Fatigue, Over training and when to stop

Thank you all for the response that we’ve gotten.

I’ve gotten a lot of questions about rest days. It’s simple really; Thursday and Sundays are rest days. These are pretty consistent other than a few recovery Workouts or activities I’ll throw in there once in a while (get your swimming trunks on).  There has been great success with the 3 on 1 off, 2 on 1 off schedule.

If you miss a training day during the weekly cycle you may make it up on a rest day, but be cautious to not try to do too much makeup on a rest day. I would benefit more by taking an extra rest day than try to to do 2 days of work in one day.

If you’re serious, rest days can be the absolute worst. Rather than enjoying the day off, we spend the free hours in torture, just imagining what we could do if we could get our hands on some weights. When that mindset takes over, rest days go out the window. We’re in the gym hour after hour, day after day in order to feed our inner iron demon.

I overheard a conversation between two guys discussing how they’ve been everyday “balls-out” at the gym and don’t seem to get over the hump. Going ALL-out every single day can be severely HARMFUL. A lack of proper recovery and conditioning can lead to plateaus and injuries; not to mention your IRON ADDICTION can also affect your friends and family.

Fatigue, Over training and when to stop

As the saying goes, “It is not how hard you train, but how well you recover.” I agree completely. If you don’t recover well, you won’t experience the strength, power, or endurance adaptations you’re in the gym for. That’s why I think it’s very important to take a break from lifting at least twice per week. You can still get into the gym—I’ll show you what those off days should look like—but you need to allow your body to recover from the stress of moving heavy weight.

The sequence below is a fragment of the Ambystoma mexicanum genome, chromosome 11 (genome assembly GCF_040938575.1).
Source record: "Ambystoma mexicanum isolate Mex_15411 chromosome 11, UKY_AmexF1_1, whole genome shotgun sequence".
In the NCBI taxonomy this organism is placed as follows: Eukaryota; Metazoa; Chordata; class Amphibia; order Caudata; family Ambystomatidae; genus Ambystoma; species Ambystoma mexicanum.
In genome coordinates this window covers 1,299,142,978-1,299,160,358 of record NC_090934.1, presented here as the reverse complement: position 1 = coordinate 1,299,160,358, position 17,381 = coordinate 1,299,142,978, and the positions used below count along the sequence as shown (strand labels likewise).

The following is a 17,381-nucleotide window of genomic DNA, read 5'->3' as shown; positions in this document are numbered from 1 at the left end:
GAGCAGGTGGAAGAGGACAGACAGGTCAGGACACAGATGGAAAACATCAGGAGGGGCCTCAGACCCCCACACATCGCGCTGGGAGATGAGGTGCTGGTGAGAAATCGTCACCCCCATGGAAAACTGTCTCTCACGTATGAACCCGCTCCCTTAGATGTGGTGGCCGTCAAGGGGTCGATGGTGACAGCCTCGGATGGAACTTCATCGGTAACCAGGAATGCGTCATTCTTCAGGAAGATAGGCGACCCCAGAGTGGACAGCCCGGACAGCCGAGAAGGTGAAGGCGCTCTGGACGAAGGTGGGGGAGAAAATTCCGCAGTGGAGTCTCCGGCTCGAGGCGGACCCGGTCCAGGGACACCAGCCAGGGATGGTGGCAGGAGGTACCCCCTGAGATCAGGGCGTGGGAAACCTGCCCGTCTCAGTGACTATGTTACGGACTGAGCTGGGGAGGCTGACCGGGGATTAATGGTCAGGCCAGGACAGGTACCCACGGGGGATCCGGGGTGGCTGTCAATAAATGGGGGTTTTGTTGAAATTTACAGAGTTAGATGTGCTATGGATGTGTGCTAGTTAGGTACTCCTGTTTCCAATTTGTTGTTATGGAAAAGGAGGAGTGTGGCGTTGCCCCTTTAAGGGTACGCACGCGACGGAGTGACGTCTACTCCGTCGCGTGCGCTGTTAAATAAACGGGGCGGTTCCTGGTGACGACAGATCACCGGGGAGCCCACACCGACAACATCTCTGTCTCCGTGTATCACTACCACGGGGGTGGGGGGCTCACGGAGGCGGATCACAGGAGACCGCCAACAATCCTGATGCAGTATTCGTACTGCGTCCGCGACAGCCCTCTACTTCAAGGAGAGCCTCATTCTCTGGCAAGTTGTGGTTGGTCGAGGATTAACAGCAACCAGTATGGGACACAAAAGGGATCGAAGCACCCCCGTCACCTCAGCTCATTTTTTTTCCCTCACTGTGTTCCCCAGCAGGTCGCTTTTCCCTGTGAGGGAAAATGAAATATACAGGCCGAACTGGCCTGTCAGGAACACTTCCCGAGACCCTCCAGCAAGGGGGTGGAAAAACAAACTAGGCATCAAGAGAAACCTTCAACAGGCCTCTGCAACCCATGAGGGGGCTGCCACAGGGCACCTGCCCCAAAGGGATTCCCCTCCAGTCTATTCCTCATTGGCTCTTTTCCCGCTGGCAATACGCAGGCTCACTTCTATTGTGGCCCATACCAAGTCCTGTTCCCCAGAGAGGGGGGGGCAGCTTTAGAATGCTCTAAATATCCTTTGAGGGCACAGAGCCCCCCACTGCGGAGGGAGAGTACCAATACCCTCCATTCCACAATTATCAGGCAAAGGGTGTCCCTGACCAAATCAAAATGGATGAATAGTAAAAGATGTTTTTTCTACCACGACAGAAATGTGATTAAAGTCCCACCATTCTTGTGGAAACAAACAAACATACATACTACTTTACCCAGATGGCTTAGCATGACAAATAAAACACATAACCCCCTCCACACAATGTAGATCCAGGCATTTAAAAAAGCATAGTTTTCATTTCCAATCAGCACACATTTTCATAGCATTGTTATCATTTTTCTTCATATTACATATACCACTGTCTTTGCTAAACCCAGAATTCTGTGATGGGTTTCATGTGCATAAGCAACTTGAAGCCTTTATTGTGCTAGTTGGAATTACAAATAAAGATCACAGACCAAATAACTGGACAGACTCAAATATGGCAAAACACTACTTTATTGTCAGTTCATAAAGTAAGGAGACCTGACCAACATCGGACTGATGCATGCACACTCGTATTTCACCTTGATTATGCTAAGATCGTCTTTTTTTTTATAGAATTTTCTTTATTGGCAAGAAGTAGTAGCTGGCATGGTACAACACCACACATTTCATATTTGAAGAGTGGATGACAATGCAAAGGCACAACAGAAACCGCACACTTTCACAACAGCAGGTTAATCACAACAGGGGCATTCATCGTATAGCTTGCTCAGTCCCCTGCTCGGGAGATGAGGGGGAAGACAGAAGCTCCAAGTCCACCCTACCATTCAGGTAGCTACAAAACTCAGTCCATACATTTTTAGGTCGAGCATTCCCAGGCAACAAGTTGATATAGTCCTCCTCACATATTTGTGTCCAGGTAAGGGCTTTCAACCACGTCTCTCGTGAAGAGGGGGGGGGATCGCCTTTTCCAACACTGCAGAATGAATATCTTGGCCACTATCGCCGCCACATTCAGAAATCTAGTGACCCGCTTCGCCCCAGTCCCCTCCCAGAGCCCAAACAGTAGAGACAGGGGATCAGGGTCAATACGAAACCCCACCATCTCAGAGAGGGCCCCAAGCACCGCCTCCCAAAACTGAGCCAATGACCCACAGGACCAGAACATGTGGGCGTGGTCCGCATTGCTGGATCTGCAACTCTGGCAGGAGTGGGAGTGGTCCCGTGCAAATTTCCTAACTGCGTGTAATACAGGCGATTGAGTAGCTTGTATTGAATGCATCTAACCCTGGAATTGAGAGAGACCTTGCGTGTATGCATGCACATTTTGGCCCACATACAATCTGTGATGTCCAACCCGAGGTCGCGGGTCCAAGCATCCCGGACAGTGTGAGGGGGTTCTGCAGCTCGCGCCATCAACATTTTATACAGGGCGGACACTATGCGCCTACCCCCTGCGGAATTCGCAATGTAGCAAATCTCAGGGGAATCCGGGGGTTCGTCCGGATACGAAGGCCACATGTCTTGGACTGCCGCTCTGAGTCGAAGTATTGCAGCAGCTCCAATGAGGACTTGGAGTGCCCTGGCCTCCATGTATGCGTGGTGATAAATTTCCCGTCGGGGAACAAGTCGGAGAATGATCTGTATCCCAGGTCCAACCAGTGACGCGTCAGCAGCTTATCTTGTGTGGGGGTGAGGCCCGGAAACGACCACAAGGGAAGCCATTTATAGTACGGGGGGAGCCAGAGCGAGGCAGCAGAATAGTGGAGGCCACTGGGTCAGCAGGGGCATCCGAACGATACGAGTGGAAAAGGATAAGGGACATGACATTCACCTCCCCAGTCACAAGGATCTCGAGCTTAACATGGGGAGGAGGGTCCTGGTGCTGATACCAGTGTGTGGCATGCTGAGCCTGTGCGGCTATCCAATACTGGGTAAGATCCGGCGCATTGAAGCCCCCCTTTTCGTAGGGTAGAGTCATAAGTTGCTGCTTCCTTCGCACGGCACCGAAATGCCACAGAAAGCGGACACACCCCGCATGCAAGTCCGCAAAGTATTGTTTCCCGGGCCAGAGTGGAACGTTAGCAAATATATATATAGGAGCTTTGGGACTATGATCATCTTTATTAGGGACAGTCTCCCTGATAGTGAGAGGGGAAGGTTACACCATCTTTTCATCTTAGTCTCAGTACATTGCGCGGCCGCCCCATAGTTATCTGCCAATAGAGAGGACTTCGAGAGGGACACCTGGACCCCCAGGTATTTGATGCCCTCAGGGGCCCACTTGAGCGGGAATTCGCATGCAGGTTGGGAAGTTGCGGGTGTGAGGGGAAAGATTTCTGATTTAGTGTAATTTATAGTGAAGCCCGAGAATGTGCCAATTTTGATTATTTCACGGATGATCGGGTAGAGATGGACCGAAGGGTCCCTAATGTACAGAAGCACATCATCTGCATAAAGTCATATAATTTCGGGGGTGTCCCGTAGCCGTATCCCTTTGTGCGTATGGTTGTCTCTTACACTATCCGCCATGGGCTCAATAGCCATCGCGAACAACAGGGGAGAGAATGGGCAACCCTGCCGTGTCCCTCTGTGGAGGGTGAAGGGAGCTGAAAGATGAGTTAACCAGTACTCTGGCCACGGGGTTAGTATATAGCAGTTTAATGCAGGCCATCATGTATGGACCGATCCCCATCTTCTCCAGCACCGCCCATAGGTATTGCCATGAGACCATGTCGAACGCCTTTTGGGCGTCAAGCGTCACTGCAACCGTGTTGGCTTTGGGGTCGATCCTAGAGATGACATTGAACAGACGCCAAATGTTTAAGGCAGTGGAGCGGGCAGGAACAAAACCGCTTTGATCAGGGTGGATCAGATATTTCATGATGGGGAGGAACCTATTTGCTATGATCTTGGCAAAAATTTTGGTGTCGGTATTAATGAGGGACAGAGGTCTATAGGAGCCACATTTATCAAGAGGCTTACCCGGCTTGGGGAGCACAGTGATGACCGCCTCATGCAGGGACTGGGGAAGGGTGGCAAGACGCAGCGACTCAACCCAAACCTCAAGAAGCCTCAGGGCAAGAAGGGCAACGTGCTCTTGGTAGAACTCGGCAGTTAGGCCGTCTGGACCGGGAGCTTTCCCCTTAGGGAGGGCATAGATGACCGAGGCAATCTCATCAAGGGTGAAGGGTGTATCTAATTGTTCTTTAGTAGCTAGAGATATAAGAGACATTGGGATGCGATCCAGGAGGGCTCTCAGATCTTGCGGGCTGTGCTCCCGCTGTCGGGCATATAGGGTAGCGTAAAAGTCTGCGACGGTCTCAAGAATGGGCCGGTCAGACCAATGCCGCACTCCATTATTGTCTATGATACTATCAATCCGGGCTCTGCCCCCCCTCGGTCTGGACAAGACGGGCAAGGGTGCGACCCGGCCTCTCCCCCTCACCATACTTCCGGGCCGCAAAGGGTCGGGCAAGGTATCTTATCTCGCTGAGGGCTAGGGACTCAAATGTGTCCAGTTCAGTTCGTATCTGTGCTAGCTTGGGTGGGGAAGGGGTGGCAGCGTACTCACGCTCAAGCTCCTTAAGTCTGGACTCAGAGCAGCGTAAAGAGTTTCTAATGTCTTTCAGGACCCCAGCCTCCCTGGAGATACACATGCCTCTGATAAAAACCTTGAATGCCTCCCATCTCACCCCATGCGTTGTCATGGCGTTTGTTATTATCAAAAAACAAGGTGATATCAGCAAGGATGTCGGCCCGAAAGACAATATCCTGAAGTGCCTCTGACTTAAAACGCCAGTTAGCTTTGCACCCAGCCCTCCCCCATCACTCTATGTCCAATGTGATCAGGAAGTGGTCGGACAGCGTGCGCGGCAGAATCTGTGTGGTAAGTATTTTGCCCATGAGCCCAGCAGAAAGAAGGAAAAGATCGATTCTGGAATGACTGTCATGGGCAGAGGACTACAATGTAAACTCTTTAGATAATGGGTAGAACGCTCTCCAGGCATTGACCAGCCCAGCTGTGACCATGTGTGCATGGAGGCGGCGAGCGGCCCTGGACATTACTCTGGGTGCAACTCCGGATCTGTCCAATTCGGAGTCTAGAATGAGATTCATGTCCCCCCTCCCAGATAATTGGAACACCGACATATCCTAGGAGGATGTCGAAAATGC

Many of you have just started the Irongrip Training System. Many of you are already wrecked. That’s ok. You’re supposed to be. We have found that there is a legitimate 2 to 4 week adaptation period. During this time you may feel run down, weak or just simply wrecked. It will go away. This will be an incredible amount of volume of weightlifting for many of you. The fatigue you experience will be completely different than the fatigue you’ve have from a grouping of high-rep metcons or some sort of a distant event.

I can’t tell you when to stop because I don’t know what you’re feeling, but I will say this; If you break form because of fatigue and injure yourself, you’re not going to be competing or doing anything for awhile… “yes DAD!” … Yes, I just sounded like your dad only cooler, but common sense is common sense. It’s a new program for some of you and positive adaptation only comes when you’re not in a full body cast.

-Coach Mitch

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